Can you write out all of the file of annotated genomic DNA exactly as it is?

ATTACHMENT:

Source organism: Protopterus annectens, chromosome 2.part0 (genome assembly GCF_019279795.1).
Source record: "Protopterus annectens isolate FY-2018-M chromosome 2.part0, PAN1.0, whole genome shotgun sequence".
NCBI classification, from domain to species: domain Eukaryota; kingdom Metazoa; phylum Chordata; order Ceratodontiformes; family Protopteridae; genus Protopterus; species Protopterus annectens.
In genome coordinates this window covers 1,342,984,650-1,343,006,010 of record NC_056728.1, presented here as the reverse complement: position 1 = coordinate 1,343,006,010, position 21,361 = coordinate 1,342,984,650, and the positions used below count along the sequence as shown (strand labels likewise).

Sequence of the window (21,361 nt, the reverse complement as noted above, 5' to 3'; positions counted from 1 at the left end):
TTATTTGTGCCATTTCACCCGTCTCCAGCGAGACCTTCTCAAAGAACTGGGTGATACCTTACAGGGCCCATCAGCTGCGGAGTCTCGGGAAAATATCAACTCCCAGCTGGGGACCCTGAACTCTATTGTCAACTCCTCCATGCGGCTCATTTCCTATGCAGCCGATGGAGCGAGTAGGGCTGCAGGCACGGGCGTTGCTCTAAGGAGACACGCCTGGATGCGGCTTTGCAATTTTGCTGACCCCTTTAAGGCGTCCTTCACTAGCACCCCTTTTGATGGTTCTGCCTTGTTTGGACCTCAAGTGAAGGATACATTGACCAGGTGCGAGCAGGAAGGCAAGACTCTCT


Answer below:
Source organism: Protopterus annectens, chromosome 2.part0 (genome assembly GCF_019279795.1).
Source record: "Protopterus annectens isolate FY-2018-M chromosome 2.part0, PAN1.0, whole genome shotgun sequence".
NCBI classification, from domain to species: domain Eukaryota; kingdom Metazoa; phylum Chordata; order Ceratodontiformes; family Protopteridae; genus Protopterus; species Protopterus annectens.
In genome coordinates this window covers 1,342,984,650-1,343,006,010 of record NC_056728.1, presented here as the reverse complement: position 1 = coordinate 1,343,006,010, position 21,361 = coordinate 1,342,984,650, and the positions used below count along the sequence as shown (strand labels likewise).

Sequence of the window (21,361 nt, the reverse complement as noted above, 5' to 3'; positions counted from 1 at the left end):
TTATTTGTGCCATTTCACCCGTCTCCAGCGAGACCTTCTCAAAGAACTGGGTGATACCTTACAGGGCCCATCAGCTGCGGAGTCTCGGGAAAATATCAACTCCCAGCTGGGGACCCTGAACTCTATTGTCAACTCCTCCATGCGGCTCATTTCCTATGCAGCCGATGGAGCGAGTAGGGCTGCAGGCACGGGCGTTGCTCTAAGGAGACACGCCTGGATGCGGCTTTGCAATTTTGCTGACCCCTTTAAGGCGTCCTTCACTAGCACCCCTTTTGATGGTTCTGCCTTGTTTGGACCTCAAGTGAAGGATACATTGACCAGGTGCGAGCAGGAAGGCAAGACTCTCT